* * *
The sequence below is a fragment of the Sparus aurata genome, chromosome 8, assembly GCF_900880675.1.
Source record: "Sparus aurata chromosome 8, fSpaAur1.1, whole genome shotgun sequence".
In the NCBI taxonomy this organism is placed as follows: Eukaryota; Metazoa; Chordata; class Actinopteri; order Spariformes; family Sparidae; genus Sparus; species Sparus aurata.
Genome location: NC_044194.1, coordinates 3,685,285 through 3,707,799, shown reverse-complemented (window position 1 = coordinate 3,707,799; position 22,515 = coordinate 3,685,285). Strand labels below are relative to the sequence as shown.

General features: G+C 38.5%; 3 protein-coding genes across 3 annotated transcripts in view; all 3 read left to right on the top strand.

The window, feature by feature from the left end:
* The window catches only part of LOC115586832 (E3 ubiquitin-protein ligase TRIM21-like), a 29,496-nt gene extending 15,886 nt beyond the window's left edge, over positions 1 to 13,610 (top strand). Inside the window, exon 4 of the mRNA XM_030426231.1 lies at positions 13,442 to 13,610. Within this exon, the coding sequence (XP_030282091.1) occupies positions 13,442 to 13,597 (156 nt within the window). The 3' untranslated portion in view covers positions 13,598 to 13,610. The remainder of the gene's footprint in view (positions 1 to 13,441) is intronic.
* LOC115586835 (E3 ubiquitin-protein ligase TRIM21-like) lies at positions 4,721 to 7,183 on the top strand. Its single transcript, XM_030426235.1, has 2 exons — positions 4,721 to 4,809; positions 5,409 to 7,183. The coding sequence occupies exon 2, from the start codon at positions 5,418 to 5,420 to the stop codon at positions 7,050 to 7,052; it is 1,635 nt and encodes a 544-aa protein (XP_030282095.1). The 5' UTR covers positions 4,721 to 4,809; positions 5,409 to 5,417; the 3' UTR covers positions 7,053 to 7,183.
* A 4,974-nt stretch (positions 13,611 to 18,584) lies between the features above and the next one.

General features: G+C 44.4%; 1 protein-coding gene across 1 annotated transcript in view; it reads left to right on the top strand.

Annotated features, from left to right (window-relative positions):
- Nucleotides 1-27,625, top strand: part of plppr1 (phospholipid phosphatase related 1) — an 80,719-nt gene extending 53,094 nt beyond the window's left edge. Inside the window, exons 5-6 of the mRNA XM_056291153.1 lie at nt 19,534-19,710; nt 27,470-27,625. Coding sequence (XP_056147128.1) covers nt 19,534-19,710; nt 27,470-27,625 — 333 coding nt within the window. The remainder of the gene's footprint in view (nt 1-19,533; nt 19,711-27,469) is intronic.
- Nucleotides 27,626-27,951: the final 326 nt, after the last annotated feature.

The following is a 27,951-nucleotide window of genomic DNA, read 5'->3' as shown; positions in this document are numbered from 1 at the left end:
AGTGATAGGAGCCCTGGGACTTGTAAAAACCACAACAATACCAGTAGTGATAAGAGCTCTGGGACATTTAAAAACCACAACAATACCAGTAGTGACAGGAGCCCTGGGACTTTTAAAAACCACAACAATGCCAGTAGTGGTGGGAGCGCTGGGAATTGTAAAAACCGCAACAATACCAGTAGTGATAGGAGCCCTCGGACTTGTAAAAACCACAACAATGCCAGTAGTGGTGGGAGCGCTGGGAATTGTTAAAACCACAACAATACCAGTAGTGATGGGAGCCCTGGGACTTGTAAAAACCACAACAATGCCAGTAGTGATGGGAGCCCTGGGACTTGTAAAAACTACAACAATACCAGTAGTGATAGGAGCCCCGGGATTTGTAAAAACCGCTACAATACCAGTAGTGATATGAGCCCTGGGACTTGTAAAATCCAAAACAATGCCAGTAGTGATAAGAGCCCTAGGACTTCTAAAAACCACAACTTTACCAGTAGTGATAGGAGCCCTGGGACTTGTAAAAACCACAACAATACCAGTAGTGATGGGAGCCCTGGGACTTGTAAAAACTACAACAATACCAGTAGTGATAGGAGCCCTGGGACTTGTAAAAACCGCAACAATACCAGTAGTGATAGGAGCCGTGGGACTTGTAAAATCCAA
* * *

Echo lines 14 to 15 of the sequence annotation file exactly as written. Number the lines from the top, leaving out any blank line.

The following is a 27,951-nucleotide window of genomic DNA, read 5'->3' as shown; positions in this document are numbered from 1 at the left end:
AGTGATAGGAGCCCTGGGACTTGTAAAAACCACAACAATACCAGTAGTGATAAGAGCTCTGGGACATTTAAAAACCACAACAATACCAGTAGTGACAGGAGCCCTGGGACTTTTAAAAACCACAACAATGCCAGTAGTGGTGGGAGCGCTGGGAATTGTAAAAACCGCAACAATACCAGTAGTGATAGGAGCCCTCGGACTTGTAAAAACCACAACAATGCCAGTAGTGGTGGGAGCGCTGGGAATTGTTAAAACCACAACAATACCAGTAGTGATGGGAGCCCTGGGACTTGTAAAAACCACAACAATGCCAGTAGTGATGGGAGCCCTGGGACTTGTAAAAACTACAACAATACCAGTAGTGATAGGAGCCCCGGGATTTGTAAAAACCGCTACAATACCAGTAGTGATATGAGCCCTGGGACTTGTAAAATCCAAAACAATGCCAGTAGTGATAAGAGCCCTAGGACTTCTAAAAACCACAACTTTACCAGTAGTGATAGGAGCCCTGGGACTTGTAAAAACCACAACAATACCAGTAGTGATGGGAGCCCTGGGACTTGTAAAAACTACAACAATACCAGTAGTGATAGGAGCCCTGGGACTTGTAAAAACCGCAACAATACCAGTAGTGATAGGAGCCGTGGGACTTGTAAAATCCAA